# Page:Grundgleichungen (Minkowski).djvu/5

if it is understood that of the symbols with indices, such ones as have the suffix 4 only once, denote imaginary quantities, while those which have not at all the suffix 4, or have it twice denote real quantities.

An individual system of values of x, y, z t, i. e., of ${\displaystyle x_{1},\ x_{2},\ x_{3},\ x_{4}}$ shall be called a space-time point.

Further let ${\displaystyle {\mathfrak {w}}}$ denote the velocity vector of matter, ${\displaystyle \epsilon }$ the dielectric constant, ${\displaystyle \mu }$, the magnetic permeability, ${\displaystyle \sigma }$ the conductivity of matter, while ${\displaystyle \varrho }$ denotes the density of electricity in space, and ${\displaystyle {\mathfrak {s}}}$ the vector of "Electric Current" which we shall come across in §7 and §8.

## PART I. Consideration of the Limiting Case Æther.

### § 2. The Fundamental Equations for Æther.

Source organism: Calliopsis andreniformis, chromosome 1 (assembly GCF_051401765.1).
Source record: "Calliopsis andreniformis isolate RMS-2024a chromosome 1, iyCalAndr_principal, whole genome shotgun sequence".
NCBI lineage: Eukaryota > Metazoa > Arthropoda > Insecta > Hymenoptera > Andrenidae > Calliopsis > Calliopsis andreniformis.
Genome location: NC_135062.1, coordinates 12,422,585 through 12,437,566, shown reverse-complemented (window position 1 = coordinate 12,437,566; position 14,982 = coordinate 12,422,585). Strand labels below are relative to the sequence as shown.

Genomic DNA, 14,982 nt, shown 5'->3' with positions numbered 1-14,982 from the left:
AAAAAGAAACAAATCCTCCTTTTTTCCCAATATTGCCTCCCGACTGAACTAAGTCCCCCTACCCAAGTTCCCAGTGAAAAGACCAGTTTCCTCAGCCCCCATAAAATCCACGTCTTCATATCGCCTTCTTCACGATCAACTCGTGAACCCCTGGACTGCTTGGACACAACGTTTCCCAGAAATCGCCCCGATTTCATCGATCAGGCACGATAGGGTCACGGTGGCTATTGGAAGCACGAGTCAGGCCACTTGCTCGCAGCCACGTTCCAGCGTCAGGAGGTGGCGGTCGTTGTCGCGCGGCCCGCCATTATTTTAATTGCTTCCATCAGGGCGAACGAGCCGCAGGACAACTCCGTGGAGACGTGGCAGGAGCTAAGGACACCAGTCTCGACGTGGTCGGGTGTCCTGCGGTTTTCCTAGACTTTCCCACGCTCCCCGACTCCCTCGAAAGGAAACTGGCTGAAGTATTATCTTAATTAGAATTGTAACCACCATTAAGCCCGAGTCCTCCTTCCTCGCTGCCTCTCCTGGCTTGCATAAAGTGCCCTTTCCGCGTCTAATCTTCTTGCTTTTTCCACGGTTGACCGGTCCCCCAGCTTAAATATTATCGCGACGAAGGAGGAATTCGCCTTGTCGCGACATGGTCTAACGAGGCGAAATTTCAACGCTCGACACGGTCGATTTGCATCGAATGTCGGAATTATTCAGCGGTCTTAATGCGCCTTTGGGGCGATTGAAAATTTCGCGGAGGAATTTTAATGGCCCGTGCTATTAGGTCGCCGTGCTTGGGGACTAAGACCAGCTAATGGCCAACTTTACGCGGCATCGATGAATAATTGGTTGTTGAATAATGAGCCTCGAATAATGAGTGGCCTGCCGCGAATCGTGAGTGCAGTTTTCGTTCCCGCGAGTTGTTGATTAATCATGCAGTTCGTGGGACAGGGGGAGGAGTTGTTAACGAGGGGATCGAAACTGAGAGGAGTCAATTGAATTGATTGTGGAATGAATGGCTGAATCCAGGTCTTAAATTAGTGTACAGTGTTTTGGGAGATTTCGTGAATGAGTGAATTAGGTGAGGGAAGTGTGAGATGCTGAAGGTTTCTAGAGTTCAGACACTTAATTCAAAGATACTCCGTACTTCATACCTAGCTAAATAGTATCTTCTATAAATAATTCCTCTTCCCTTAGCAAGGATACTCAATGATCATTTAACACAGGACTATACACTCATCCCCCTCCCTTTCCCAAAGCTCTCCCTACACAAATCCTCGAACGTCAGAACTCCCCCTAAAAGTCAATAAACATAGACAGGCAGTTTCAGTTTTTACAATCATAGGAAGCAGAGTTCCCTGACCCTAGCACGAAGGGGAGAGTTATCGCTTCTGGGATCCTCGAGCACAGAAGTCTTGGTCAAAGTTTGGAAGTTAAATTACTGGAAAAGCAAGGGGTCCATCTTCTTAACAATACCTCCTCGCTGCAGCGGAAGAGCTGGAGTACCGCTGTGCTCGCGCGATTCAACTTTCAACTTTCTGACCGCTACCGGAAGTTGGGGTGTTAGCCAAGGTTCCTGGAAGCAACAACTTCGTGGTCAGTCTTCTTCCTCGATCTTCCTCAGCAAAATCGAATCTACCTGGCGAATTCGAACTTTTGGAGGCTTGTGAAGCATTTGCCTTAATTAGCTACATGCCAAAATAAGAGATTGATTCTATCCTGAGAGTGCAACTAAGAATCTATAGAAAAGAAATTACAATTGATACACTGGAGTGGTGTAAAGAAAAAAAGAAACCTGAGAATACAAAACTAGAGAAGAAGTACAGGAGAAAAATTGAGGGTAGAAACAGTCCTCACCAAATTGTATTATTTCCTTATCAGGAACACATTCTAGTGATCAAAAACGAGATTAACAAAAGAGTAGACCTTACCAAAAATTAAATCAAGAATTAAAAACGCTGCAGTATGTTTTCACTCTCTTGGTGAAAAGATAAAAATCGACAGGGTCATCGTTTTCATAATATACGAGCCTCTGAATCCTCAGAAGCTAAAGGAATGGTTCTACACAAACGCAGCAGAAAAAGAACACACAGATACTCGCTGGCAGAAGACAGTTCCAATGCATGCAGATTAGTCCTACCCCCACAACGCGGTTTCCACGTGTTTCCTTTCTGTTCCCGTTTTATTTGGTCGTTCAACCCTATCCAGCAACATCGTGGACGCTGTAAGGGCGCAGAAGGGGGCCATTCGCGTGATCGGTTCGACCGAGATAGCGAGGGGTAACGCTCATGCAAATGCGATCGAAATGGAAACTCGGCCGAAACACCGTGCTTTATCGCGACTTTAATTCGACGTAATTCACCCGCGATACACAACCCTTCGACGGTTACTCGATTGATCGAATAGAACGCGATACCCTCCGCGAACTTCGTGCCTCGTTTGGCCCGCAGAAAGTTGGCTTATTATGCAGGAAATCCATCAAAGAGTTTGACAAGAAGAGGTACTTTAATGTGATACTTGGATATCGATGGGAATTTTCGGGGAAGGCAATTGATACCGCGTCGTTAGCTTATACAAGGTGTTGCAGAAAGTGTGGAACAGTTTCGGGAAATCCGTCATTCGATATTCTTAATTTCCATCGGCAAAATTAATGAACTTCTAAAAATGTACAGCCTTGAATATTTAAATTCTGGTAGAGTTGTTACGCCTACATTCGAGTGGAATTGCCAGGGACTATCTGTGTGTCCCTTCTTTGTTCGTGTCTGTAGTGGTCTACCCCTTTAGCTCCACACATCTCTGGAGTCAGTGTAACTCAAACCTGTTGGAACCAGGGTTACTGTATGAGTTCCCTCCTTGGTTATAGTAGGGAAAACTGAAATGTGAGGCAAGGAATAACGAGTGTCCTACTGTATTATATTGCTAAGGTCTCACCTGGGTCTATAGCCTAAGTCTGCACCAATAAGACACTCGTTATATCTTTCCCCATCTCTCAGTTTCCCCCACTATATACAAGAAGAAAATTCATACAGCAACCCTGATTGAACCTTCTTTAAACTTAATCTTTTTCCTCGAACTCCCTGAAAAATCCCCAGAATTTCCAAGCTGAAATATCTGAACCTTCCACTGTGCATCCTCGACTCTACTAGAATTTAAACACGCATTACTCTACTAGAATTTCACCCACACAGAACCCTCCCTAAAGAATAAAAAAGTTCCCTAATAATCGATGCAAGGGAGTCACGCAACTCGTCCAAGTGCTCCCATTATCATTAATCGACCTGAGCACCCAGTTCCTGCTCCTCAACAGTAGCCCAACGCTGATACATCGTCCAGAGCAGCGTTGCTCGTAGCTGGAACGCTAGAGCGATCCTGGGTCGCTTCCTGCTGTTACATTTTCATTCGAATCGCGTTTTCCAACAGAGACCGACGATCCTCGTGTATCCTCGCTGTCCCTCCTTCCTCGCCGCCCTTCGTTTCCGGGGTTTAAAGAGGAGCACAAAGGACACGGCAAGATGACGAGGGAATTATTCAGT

By using the electron theory, Lorentz in his above mentioned essay traces the Laws of Electrodynamics of Ponderable Bodies to still simpler laws. Let us now adhere to these simpler laws, whereby we require that for the limiting case ${\displaystyle \epsilon =1,\ \mu =1,\ \sigma =0}$, they should constitute the laws for ponderable bodies. In this ideal limiting case ${\displaystyle \epsilon =1,\ \mu =1,\ \sigma =0}$, we shall have ${\displaystyle {\mathfrak {E}}={\mathfrak {e}},{\mathfrak {M}}={\mathfrak {m}}}$. At every space time point x, y, z, t we shall have the equations:

 ${\displaystyle {\begin{array}{lcrl}(I)&\qquad &curl\ {\mathfrak {m}}-{\frac {\partial e}{\partial t}}&=\varrho {\mathfrak {w,}}\\\\(II)&&div\ {\mathfrak {e}}&={\mathfrak {\varrho ,}}\\\\(III)&&curl\ {\mathfrak {e}}+{\frac {\partial {\mathfrak {m}}}{\partial t}}&=0,\\\\(IV)&&div\ {\mathfrak {m}}&=0.\end{array}}}$

I shall now write ${\displaystyle x_{1},\ x_{2},\ x_{3},\ x_{4}}$ for x, y, z, it ${\displaystyle \left(i={\sqrt {-1}}\right)}$ and

${\displaystyle \varrho _{1},\ \varrho _{2},\ \varrho _{3},\ \varrho _{4}}$

for

${\displaystyle \varrho {\mathfrak {w}}_{x},\ \varrho {\mathfrak {w}}_{y},\ \varrho {\mathfrak {w}}_{z},\ i\varrho }$